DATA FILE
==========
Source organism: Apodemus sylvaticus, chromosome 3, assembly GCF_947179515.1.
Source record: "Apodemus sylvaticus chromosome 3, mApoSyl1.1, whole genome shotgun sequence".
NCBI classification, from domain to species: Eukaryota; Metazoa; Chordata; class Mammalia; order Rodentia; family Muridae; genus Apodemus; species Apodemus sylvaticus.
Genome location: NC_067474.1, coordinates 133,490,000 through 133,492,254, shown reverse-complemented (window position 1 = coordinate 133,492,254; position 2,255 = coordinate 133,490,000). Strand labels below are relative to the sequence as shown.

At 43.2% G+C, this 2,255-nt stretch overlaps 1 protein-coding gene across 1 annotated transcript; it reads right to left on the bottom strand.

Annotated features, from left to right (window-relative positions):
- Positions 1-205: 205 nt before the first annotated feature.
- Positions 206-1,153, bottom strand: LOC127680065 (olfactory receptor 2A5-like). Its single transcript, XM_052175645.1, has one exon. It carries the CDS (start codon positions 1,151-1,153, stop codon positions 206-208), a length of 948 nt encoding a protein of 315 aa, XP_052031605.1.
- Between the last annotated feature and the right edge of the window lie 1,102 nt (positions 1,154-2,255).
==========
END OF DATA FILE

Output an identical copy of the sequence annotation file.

Source organism: Apodemus sylvaticus, chromosome 3, assembly GCF_947179515.1.
Source record: "Apodemus sylvaticus chromosome 3, mApoSyl1.1, whole genome shotgun sequence".
NCBI classification, from domain to species: Eukaryota; Metazoa; Chordata; class Mammalia; order Rodentia; family Muridae; genus Apodemus; species Apodemus sylvaticus.
Genome location: NC_067474.1, coordinates 133,490,000 through 133,492,254, shown reverse-complemented (window position 1 = coordinate 133,492,254; position 2,255 = coordinate 133,490,000). Strand labels below are relative to the sequence as shown.

At 43.2% G+C, this 2,255-nt stretch overlaps 1 protein-coding gene across 1 annotated transcript; it reads right to left on the bottom strand.

Annotated features, from left to right (window-relative positions):
- Positions 1-205: 205 nt before the first annotated feature.
- Positions 206-1,153, bottom strand: LOC127680065 (olfactory receptor 2A5-like). Its single transcript, XM_052175645.1, has one exon. It carries the CDS (start codon positions 1,151-1,153, stop codon positions 206-208), a length of 948 nt encoding a protein of 315 aa, XP_052031605.1.
- Between the last annotated feature and the right edge of the window lie 1,102 nt (positions 1,154-2,255).